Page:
Have a Non-Military Christmas
by Laurence M. Vance
by Laurence M. Vance
Are you having a merry Christmas or a military Christmas?
Most Americans will be having a merry Christmas this year. Families will get together, trees will be decorated, lights will be hung, gifts will be exchanged, children will get the latest toys, eggnog will be served, cookies will be baked, massive amounts of food (and spirits) will be consumed, employees will receive a paid day off, parades will be marched in, Christmas movies will be watched, churches will be attended, carols will be sung, the biblical Christmas story will be read.
Some Americans, however, will be having a military Christmas this year. Even if they partake of some of the above activities, they will still be having a military Christmas. This is for one of two reasons. It could be because families are separated due to someone in the family being in the military and deployed overseas. But it could also be that someone is no longer in the family because he or she was killed fighting in Iraq or Afghanistan. Almost four thousand U.S. soldiers have died in Iraq and almost five hundred have died in Afghanistan.
Both of these situations could have and should have been prevented from happening.
Every year at this time, and especially every Christmas since we invaded Iraq, we hear much ado about how U.S. troops overseas are lonely, how they miss their families, how they have to spend Christmas away from home, and, of course, how the troops are making our Christmas celebrations possible by keeping us safe from terrorism and defending our freedoms.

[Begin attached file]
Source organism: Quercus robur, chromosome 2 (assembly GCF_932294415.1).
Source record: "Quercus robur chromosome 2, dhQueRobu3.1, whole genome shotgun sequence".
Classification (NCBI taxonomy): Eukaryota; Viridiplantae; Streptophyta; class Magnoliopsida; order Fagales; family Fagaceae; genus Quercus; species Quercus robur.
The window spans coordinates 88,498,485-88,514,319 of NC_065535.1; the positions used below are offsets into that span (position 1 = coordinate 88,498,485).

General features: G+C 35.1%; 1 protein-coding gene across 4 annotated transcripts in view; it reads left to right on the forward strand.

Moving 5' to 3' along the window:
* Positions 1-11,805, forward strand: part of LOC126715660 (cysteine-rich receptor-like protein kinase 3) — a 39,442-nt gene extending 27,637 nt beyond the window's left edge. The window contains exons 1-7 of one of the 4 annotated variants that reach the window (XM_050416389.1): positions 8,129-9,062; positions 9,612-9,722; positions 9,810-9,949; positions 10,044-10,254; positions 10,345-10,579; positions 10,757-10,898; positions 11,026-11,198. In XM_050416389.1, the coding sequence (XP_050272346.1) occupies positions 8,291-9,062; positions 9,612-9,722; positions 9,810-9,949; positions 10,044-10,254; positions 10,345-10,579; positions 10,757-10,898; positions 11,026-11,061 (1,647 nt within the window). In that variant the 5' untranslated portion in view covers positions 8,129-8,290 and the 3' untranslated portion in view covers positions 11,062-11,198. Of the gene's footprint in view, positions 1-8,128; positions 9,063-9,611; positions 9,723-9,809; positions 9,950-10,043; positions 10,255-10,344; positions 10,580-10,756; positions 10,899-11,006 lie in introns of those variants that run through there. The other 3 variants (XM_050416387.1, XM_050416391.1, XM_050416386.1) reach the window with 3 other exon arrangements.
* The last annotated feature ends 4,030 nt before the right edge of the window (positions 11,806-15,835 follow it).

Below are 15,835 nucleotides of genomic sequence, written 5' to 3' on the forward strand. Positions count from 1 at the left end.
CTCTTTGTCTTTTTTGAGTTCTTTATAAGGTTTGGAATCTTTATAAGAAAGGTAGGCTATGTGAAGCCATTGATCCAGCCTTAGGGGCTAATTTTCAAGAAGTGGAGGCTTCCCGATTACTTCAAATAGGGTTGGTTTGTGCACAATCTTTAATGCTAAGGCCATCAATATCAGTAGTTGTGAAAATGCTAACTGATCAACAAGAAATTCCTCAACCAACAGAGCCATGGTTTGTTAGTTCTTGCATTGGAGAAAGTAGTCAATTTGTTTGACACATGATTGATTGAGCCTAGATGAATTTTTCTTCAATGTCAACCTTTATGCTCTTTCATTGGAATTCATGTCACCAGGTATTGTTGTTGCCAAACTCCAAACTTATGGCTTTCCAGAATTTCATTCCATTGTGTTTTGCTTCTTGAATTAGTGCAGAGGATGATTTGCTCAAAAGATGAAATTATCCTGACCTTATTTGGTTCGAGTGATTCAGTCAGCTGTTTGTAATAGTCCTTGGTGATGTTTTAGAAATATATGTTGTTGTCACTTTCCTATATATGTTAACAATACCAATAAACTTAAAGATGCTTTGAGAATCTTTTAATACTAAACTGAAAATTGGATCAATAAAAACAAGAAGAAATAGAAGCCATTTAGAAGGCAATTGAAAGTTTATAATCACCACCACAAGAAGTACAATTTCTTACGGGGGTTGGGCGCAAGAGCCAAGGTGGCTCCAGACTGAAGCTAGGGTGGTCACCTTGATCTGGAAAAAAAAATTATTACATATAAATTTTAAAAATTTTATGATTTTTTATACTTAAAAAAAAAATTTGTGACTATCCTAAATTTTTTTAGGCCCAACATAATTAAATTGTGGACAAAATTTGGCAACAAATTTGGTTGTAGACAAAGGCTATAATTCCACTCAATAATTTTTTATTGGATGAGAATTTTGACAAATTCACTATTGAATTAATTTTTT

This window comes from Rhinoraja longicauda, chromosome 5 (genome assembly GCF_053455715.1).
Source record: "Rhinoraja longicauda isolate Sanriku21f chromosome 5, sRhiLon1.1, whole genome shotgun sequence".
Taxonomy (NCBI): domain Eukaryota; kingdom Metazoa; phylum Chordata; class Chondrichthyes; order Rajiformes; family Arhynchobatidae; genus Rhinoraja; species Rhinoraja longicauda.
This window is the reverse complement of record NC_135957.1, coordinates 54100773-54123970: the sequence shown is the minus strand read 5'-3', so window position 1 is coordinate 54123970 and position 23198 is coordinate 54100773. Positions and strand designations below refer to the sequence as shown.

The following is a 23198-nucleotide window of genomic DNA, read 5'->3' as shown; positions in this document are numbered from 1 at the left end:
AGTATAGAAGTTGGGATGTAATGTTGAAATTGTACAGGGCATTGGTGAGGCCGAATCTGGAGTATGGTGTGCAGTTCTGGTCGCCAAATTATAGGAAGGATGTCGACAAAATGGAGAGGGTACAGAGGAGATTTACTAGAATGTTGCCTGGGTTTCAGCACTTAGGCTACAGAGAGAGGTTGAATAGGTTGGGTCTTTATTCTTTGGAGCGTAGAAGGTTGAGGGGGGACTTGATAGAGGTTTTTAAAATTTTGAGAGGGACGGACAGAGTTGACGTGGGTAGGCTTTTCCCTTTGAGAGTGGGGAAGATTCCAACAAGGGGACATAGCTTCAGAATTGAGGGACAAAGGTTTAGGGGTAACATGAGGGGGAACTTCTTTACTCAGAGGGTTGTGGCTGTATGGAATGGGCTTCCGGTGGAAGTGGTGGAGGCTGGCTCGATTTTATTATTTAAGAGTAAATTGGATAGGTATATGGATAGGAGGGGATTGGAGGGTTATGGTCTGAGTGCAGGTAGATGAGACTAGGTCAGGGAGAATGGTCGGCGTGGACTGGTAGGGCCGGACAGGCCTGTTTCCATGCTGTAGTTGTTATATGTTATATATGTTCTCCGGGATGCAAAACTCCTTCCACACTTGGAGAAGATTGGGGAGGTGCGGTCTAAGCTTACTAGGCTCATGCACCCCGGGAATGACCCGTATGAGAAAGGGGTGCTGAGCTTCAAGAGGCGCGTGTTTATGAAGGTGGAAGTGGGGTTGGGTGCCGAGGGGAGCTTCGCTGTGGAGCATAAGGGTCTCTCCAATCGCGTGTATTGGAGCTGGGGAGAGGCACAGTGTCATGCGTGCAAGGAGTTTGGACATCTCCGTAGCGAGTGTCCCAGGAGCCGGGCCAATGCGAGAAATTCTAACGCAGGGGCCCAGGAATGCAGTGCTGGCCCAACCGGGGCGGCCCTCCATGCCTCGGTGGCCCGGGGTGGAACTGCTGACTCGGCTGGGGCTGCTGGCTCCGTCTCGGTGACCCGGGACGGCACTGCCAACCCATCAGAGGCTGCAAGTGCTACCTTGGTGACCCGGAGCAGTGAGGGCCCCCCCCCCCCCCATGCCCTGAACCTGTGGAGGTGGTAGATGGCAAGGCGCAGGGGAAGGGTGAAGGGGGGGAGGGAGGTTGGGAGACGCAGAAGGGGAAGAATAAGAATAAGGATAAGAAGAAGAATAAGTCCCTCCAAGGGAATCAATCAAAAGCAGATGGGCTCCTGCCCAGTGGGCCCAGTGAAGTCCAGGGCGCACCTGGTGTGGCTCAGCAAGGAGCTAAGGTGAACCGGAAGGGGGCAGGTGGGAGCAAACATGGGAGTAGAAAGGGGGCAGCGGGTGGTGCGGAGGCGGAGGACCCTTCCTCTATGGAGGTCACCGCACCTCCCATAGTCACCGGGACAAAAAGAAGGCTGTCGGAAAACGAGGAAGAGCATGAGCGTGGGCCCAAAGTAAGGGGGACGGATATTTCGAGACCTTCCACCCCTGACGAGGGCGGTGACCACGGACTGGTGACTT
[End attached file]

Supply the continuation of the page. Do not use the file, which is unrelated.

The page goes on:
I am not moved.
U.S. troops have absolutely no business overseas, period. They should not be fighting in Iraq, drinking beer in Germany, or playing golf in Okinawa. Everyone in the military joined voluntarily, knowing that he might be deployed overseas. Yet, even in the midst of an unpopular debacle of a war in Iraq, over 181,000 people still joined the military this past year.
What we don't hear much about this time of year is the emotional pain and heartache felt by parents, grandparents, spouses, siblings, and children who have to suffer through a military Christmas because one of their loved ones is either thousands of miles away or dead — courtesy of the U.S. military.
One thing we certainly never hear about is the grieving loved ones of all the foreigners we have killed in their own country. The Marine Corps Toys for Tots program distributes toys as Christmas gifts to needy children in communities all across the United States. Too bad no toys are distributed to the children of dead Iraqis. Just like no toys were ever distributed to the children of dead Vietnamese.
The tragic thing about a military Christmas is that it is so unnecessary. None of our troops should be deployed on foreign soil. None of our troops should be killed fighting a foreign war. My heart goes out to those families who have lost loved ones fighting this senseless, immoral war in Iraq. They will forever have a military Christmas. I realize that the best we can hope for is that no one else in America has to suffer through a military Christmas. But that is infinitely better than the current situation of a deadly war and troops stationed in 159 different regions of the world.
I wish you a non-military Christmas.
December 25, 2007
Laurence M. Vance [send him mail] writes from Pensacola, FL. He is the author of Christianity and War and Other Essays Against the Warfare State. His latest publication is War, Foreign Policy, and the Church. Visit his website.
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